Next to our little coffee shop we discovered an amazing museum called Centre de la Mi-Carême which celebrates and preserves the tradition of the Mi-Carême . The Mi-Carême is an Acadian tradition that had largely died out by the mid 20th century but has been slowly brought back. In short, it is a "vacation" from lent about halfway through where the people dress up in masks and costumes and travel from house to house merrymaking and enjoying a social time together. Music, masks, and conviviality are the order of the day and we were really pleased to learn about this great tradition.

From Grand Etang we reached Cheticamp where we happily, and somewhat unexpectedly, found a bike shop. The proprietor had only opened shop the previous fall. He had a truing stand and we were able to put Nancy's front wheel in and confirm that it was reasonably true. In fact, we didn't need to adjust it at all. To my delight the shop happened to sell Brooks saddles seat covers. This was a total anomaly, and perfect, since mine had blown off somewhere on the highway between Vermont and New Brunswick. Yes! 
Entering Cape Breton National Park in Cheticamp

The drama unfolds

The happy cyclotourists

We weren't sure where we planned to stay that night and the weather report for the next two days was predicting rain. We had pedaled through mist and light rain most of the day. Cheticamp is the western gateway to the Cape Breton National Park and we were either going to camp at a campground Dan and Addie recommended a few miles into the park, or we were going to push on, climb French Mountain and stay in Pleasant Bay.  After a makeshift lunch at the Boulangerie Aucoin, we headed toward the national park, feeling a little bit like we were heading into a wild place late in the day. The park was profoundly beautiful within minutes of entry and there was very little traffic. The first lookout panned from Cheticamp to the south across the broad Gulf of St. Lawrence and north to the highlands. As we continued there were hints of sunshine and within a half hour or so we were in full sun. This lifted our spirits and encouraged us to keep moving. We stopped at the campground, and it was beautiful, but we felt energetic and ready for the climb, so we continued along the rolling roadway towards French Mountain.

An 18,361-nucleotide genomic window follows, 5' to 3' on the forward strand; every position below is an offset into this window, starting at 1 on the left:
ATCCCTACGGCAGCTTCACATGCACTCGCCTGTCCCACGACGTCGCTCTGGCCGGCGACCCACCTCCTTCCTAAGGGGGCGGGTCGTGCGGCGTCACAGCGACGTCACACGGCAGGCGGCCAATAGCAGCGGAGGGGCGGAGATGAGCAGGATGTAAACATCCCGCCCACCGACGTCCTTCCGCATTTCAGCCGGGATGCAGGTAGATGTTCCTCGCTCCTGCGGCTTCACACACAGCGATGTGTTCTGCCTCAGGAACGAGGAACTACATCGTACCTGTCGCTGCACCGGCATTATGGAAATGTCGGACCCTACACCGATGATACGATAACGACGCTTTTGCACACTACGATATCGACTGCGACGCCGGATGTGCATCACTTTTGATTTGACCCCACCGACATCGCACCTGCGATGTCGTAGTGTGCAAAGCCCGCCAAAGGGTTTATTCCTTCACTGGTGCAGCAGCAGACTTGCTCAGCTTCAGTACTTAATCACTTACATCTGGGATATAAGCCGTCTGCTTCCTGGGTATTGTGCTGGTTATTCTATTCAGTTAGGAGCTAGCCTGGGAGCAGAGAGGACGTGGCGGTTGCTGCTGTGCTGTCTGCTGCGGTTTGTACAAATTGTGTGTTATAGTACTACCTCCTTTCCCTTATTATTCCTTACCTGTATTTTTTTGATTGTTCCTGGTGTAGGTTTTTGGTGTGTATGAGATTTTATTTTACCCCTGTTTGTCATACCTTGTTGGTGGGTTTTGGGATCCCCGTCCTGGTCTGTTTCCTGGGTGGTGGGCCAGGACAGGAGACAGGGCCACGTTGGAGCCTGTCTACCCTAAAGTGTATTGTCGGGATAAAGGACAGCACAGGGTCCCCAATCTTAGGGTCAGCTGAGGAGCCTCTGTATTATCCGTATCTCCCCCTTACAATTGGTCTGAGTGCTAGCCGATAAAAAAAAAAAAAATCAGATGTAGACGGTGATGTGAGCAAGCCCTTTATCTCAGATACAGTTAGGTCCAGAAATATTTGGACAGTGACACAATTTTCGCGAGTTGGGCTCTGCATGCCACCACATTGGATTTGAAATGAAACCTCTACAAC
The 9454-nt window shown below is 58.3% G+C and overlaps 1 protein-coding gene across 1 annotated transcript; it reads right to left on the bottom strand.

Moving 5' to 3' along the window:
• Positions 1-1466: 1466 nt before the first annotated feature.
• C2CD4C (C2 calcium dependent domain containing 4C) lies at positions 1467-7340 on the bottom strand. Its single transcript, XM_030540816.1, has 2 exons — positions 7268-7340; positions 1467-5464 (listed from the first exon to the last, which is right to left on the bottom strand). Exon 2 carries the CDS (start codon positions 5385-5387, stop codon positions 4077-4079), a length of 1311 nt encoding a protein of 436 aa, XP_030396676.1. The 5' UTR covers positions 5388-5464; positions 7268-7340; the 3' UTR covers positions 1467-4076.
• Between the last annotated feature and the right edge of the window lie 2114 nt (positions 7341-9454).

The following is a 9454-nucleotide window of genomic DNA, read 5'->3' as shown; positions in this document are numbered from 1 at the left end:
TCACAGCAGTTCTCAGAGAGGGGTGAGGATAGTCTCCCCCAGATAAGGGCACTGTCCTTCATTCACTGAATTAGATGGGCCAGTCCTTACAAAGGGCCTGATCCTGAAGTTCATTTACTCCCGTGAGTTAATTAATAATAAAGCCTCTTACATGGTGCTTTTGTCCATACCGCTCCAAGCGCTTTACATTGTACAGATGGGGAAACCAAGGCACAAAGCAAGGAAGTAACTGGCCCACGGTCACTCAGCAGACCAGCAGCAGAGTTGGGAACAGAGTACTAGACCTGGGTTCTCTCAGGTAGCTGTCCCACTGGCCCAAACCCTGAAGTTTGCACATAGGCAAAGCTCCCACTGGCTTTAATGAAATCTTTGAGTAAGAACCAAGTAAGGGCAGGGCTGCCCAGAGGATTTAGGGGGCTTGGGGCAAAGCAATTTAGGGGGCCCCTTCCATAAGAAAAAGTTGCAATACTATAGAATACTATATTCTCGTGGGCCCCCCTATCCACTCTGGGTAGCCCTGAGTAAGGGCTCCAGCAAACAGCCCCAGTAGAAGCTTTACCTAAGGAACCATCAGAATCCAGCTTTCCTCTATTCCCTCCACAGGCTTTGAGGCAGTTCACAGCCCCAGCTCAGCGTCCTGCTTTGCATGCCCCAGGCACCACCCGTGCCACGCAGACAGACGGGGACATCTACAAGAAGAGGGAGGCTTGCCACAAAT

What's in store

Nancy pedaling away as we climb into the clouds

Taking a breather

Taking another breather. We didn't know it, but we were pretty much at the top at this point

If you look really close, you can see the moose, and maybe even her calf

The climb was long but not grueling. As we rose the fog rolled back in and we were unable to see much either below or ahead of us. I worried slightly that we were missing some dramatic views, but on the flip side, the fog kept us cool. Just after we reached the top, Nancy noticed a mother moose and her calf coming toward us on the edge of the road. For a second it was scary, but we crossed to get out of her way and they soon made their way into the scrub. 

Cruising along the highlands plateau

Looking down at Fisherman's Cove, a settlement abandoned in the 1930's

Coming down into Pleasant Bay after a long, varied, and wonderful day

The highlands plateau is beautiful; miles of low scrub brush and pine over rolling terrain. The sun soon came out again and we travelled with high spirits under a deep blue sky across untrammeled wilds. It was a thrilling ride. Along the way we saw down into a coastal valley that was a tiny inhabited fishing village until the 1930's when the residents abandoned it. 
The youth hostel in Pleasant Bay. We were treated to the chance to harvest a 
little fresh chives from the little garden in front

Eventually we descended down the mountain road to Pleasant Bay and spent the night in a youth hostel. Good thing you don't have to be young to stay in one!

There was even bike parking


3 comments:

cptvitamin said...

Awesome recount of the ride. I could almost feel the burning in my thighs. I can't believe you got to ride calmly past a moose or two! and finding a third nipple in all that gear almost makes me reconsider my position on the existence of god :)

Dave Cain said...

I neglected to mention that Nancy saw a third moose as well coming down into Pleasant Bay.

wanderingbybicycle said...

Dave, great trip reports. The decent off the plateau into Pleasant Bay was one of my favorite parts of the Cabot Trail.